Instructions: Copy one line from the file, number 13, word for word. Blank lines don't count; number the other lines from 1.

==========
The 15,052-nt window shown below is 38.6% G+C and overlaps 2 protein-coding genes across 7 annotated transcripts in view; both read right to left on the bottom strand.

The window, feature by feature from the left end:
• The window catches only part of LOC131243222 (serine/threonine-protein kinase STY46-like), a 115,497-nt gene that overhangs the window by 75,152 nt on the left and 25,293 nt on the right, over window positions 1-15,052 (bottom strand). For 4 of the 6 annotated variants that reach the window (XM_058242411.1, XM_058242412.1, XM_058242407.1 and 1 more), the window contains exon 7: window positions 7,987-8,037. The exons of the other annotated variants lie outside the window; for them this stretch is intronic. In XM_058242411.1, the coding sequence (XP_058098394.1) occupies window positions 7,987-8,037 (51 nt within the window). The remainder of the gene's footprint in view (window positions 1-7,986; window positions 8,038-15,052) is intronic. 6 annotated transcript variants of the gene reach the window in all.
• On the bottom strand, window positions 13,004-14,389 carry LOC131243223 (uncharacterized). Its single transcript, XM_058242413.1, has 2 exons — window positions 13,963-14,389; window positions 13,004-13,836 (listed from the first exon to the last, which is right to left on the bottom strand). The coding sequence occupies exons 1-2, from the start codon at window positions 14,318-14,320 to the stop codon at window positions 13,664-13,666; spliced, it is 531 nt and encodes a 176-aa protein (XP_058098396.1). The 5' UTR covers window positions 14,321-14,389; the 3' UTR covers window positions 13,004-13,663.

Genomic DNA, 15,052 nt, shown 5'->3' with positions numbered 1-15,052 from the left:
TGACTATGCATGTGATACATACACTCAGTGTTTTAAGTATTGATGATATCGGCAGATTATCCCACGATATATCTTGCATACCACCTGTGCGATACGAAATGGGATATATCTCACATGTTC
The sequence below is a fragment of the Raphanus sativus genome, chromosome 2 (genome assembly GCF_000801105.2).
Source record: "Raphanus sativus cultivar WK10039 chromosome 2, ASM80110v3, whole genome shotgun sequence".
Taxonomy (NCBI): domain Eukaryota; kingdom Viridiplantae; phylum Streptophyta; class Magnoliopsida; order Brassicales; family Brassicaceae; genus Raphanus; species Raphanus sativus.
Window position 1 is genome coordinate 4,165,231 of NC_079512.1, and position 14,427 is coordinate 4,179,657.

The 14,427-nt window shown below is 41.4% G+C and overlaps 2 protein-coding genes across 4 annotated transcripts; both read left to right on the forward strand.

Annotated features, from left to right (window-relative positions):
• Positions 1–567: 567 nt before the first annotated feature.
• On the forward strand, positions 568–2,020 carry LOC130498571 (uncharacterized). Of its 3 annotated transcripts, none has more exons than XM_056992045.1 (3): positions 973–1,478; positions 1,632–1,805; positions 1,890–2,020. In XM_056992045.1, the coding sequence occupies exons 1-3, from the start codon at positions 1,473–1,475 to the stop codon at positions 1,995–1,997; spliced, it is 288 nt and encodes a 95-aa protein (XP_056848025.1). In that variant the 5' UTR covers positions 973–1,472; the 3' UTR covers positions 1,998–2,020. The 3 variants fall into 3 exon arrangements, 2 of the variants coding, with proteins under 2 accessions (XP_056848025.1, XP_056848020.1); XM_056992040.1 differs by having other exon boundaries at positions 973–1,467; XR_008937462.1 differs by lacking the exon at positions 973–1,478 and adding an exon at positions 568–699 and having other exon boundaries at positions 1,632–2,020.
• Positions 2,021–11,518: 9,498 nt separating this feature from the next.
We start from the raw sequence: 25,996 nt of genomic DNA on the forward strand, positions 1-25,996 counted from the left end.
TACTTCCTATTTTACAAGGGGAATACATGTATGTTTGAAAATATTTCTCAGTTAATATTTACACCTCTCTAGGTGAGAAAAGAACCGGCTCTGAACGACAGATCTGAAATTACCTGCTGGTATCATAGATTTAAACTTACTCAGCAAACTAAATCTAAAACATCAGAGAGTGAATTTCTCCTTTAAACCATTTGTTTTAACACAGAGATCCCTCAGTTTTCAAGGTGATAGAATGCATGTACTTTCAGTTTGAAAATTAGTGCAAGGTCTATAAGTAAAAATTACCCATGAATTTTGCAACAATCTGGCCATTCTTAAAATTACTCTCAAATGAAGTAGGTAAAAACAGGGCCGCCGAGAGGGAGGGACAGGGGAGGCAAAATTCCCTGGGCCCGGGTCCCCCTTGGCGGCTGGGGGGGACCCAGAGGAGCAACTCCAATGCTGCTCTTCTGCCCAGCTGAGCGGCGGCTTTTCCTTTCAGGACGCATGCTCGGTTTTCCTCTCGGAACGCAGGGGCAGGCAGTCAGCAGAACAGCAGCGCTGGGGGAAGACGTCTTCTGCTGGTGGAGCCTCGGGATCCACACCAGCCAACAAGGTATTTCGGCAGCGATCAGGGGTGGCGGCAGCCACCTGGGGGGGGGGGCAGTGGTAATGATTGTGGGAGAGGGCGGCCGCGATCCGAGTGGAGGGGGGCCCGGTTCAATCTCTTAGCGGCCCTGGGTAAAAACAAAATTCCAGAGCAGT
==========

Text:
• Positions 1–567: 567 nt before the first annotated feature.